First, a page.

More than half of all employees have taken on new roles during the economic downturn, according to a recent Spherion Staffing survey. That’s “job creep,” and it’s a big problem.
It can cause employees to burn out or become dissatisfied with their jobs. (The survey found that only 7% of employees received additional pay in return for expanded duties.) Productivity might suffer.
Job creep has important employment law implications, with potential effects on, ADA accommodations and Fair Labor Standards Act ( ) compliance.
It also means many of your job descriptions are probably outdated.
THE LAW: Several federal laws rely on up-to-date, accurate job descriptions. Most notably, the ADA requires employers to specifically designate which job functions are essential and which are not. An employee who cannot perform a job’s essential functions because of a serious health condition may be entitled to leave under the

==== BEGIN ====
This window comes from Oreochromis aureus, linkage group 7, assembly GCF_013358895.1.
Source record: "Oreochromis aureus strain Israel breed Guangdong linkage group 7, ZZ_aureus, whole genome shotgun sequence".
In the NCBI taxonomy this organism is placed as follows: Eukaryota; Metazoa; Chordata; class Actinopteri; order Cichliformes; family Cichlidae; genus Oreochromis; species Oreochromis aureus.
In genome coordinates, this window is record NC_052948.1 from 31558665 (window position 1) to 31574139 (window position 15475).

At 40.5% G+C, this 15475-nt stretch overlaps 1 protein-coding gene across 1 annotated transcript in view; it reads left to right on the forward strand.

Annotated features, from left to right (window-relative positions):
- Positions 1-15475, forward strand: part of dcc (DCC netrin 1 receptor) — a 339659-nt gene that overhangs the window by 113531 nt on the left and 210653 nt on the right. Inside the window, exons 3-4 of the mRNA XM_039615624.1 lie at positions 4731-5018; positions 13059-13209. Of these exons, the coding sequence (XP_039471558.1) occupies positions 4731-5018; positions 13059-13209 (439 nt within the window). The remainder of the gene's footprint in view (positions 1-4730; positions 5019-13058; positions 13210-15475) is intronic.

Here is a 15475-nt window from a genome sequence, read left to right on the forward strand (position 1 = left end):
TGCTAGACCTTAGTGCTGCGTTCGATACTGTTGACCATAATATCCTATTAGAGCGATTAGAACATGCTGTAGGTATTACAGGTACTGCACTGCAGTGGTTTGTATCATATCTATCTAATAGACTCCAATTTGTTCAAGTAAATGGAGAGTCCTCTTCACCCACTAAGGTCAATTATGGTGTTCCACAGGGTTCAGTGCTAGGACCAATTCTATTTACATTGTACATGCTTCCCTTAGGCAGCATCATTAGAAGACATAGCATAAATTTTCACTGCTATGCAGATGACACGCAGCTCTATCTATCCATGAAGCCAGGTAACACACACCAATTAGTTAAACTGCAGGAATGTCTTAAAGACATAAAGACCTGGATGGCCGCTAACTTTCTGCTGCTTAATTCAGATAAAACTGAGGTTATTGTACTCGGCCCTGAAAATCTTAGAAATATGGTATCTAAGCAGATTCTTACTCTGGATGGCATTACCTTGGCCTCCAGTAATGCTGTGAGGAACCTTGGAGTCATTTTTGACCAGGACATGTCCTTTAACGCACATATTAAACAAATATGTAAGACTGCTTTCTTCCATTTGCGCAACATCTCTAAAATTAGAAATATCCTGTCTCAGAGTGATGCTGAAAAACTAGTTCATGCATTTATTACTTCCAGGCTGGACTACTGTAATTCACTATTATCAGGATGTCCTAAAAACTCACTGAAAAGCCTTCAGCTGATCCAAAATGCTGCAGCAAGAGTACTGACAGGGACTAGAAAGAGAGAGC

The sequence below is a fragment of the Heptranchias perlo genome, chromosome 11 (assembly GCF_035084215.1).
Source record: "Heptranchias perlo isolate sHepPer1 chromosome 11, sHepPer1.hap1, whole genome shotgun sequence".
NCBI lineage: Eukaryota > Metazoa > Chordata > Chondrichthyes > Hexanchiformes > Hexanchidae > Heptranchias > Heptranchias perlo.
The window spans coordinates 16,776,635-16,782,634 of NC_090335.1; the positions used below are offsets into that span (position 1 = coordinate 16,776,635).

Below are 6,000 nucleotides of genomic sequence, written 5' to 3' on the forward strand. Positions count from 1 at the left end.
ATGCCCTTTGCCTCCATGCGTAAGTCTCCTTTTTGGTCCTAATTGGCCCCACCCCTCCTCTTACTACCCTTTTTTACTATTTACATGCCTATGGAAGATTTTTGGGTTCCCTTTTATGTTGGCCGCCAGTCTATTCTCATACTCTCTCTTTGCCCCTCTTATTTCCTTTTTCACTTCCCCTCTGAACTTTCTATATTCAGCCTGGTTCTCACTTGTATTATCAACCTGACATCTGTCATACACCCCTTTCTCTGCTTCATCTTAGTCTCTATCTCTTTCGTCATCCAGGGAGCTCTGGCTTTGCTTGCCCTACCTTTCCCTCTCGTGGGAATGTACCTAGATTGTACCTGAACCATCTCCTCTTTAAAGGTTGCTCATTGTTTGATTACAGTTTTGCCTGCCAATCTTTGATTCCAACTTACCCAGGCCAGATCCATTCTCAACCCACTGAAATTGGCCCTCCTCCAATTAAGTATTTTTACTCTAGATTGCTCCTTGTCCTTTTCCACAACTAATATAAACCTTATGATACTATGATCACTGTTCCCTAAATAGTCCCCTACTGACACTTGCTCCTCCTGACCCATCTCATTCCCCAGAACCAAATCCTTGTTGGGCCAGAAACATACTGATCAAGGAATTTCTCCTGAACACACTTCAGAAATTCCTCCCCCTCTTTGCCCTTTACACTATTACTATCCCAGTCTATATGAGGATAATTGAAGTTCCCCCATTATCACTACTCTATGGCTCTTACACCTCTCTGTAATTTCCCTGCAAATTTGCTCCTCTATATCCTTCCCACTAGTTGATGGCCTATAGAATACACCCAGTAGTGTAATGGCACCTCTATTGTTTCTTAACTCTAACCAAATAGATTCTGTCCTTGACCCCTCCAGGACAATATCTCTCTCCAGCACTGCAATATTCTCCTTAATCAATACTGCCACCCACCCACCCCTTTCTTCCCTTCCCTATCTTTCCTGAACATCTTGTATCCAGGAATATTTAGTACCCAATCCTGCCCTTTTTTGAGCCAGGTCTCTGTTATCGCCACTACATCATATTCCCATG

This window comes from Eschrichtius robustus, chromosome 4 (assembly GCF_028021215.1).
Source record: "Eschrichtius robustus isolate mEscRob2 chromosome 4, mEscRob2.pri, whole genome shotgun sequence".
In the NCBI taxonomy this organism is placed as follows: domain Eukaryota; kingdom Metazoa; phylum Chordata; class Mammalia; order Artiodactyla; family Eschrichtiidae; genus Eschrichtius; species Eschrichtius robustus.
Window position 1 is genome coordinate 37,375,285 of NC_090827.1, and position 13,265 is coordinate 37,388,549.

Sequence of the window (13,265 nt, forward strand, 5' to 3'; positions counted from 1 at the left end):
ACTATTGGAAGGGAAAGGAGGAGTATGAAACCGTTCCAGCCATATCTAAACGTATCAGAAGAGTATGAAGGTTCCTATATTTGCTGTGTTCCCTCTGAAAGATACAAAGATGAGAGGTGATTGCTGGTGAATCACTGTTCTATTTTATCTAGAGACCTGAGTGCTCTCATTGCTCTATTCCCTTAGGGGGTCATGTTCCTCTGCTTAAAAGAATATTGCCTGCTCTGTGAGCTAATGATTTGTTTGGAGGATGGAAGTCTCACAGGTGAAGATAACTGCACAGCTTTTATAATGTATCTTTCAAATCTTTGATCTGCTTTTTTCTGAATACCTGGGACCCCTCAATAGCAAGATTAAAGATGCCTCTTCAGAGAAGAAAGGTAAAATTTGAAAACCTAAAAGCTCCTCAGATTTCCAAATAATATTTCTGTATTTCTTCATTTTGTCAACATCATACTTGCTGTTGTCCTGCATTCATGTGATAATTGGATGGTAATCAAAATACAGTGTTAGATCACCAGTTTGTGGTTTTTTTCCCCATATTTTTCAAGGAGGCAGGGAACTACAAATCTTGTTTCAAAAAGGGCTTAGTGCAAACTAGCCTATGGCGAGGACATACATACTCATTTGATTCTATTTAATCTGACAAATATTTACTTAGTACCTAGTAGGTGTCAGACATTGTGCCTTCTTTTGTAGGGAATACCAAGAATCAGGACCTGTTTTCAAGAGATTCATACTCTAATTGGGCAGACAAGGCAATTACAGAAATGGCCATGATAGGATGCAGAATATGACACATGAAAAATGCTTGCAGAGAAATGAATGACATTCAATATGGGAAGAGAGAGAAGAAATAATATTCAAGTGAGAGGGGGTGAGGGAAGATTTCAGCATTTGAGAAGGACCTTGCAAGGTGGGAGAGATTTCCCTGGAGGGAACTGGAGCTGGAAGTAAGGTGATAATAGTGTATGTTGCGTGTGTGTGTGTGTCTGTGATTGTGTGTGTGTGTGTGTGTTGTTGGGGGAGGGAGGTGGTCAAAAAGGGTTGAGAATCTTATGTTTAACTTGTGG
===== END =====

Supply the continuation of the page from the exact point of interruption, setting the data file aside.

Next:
- Should veiled lawsuit threat affect how we approach disciplining difficult worker?
- Study: Paid family leave hasn't burdened business
- Warn bosses: Do nothing that discourages FMLA leave or punishes those who take it
- Establish zero-tolerance policy on violence and threats--but don't count on backup from courts
- To err is human: Fear of failure at work